Prostate Cancer

Prostate cancer is one of the most common forms of cancer among American men. About 80 percent of all cases occur in men over 65. For unknown reasons, prostate cancer is more common among African American men than white men.

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In the early stages of prostate cancer, the disease stays in the prostate and is not life threatening. But without treatment, cancer can spread to other parts of the body and eventually cause death. Some 40,000 men die every year from prostate cancer that has spread.


To find the cause of prostate symptoms, the doctor takes a careful medical history and performs a physical exam. The physical includes a digital rectal exam, in which the doctor feels the prostate through the rectum. Hard or lumpy areas may mean that cancer is present.

Some doctors also recommend a blood test for a substance called prostate specific antigen (PSA). PSA levels may be high in men who have prostate cancer or BPH. However, the test is not always accurate. Researchers are studying changes in PSA levels over time to learn whether the test may someday be useful for early diagnosis of prostate cancer.

If a doctor suspects prostate cancer, he or she may recommend a biopsy. This is a simple surgical procedure in which a small piece of prostate tissue is removed with a needle and examined under a microscope. If the biopsy shows prostate cancer, other tests are done to determine the type of treatment needed.

Prostate Cancer Treatment

Doctors have several ways to treat prostate cancer. The choice depends on many factors, such as whether or not the cancer has spread beyond the prostate, the patient’s age and general health, and how the patient feels about the treatment options and their side effects. Approaches to treatment include:

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Watchful waiting. Some men decide not to have treatment immediately if the cancer is growing slowly and not causing symptoms. Instead, they have regular checkups so they can be closely monitored by their doctor. Men who are older or have another serious illness may choose this option.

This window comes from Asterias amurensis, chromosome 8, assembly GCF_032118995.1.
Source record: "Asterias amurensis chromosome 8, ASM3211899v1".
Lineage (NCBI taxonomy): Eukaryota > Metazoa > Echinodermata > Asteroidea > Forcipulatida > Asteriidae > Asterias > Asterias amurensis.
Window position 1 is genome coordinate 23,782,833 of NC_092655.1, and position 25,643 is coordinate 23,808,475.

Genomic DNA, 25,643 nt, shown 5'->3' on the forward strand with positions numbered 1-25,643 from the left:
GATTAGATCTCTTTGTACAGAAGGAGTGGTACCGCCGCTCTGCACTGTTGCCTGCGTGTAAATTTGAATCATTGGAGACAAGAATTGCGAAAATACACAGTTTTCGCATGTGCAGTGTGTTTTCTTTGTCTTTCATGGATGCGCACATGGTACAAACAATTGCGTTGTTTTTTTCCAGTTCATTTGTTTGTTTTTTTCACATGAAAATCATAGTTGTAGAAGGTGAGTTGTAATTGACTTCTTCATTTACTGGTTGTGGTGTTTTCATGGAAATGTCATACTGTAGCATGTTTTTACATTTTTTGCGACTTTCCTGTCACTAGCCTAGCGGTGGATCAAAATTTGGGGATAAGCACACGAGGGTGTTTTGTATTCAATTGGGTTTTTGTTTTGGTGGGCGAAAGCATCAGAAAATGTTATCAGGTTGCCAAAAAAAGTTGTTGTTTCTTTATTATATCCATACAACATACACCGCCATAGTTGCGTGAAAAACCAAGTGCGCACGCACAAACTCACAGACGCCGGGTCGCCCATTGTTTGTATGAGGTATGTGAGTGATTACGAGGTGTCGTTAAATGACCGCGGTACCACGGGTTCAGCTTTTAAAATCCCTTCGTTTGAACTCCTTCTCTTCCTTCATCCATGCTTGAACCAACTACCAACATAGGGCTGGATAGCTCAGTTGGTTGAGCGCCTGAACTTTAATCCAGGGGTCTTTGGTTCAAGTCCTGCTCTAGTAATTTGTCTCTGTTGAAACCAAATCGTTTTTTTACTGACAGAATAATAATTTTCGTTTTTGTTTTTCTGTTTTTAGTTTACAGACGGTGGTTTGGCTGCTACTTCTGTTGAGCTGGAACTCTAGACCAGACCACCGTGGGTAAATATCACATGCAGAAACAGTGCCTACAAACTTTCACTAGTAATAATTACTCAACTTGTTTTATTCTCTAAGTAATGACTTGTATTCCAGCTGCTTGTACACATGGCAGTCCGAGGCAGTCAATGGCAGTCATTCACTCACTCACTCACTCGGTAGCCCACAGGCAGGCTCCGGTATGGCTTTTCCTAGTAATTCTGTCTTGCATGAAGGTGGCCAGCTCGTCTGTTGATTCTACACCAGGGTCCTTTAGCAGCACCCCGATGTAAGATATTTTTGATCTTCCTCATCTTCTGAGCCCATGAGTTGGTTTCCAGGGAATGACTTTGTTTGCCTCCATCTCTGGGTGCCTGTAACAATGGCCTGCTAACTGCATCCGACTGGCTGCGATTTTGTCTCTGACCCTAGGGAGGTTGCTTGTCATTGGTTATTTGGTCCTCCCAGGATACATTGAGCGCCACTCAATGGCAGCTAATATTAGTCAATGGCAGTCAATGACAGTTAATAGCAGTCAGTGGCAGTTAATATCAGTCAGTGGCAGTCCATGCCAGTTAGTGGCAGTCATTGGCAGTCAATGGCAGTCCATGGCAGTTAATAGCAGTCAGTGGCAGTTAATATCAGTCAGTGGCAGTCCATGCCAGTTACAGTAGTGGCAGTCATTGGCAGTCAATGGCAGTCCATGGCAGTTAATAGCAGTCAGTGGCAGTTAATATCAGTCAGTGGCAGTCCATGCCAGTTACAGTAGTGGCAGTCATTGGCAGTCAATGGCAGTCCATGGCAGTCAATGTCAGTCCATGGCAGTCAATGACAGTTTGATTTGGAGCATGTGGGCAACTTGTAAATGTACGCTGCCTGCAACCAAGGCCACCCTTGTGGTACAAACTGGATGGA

Surgery usually removes the entire prostate and surrounding tissues. This operation is called a radical prostatectomy. In the past, impotence was a side effect for nearly all men undergoing radical prostatectomy. But now, doctors can preserve the nerves going to the penis so that men can have erections after prostate removal.

Incontinence, the inability to hold urine, is common for a time after radical surgery for cancer. Most men regain urinary control within several weeks. A few continue to have problems that require them to wear a device to collect urine.

Another kind of surgery is a transurethral resection, which cuts cancer from the prostate but does not take out the entire prostate. This operation is sometimes done to relieve symptoms caused by the tumor before other treatment or in men who cannot have a radical prostatectomy.

Radiation therapy uses high energy rays to kill cancer cells and shrink tumors. It is often used when cancer cells are found in more than one area. Impotence may occur in men treated with radiation therapy.

Hormone therapy uses various hormones to stop cancer cells from growing. It is used for prostate cancer that has spread to distant parts of the body. Growth of breast tissue is a common side effect of hormone therapy.

More detailed information on the pros and cons of these treatment options is available from the Cancer Information Service at 800-422-6237; ask for the prostate cancer “PDQ for Patients.”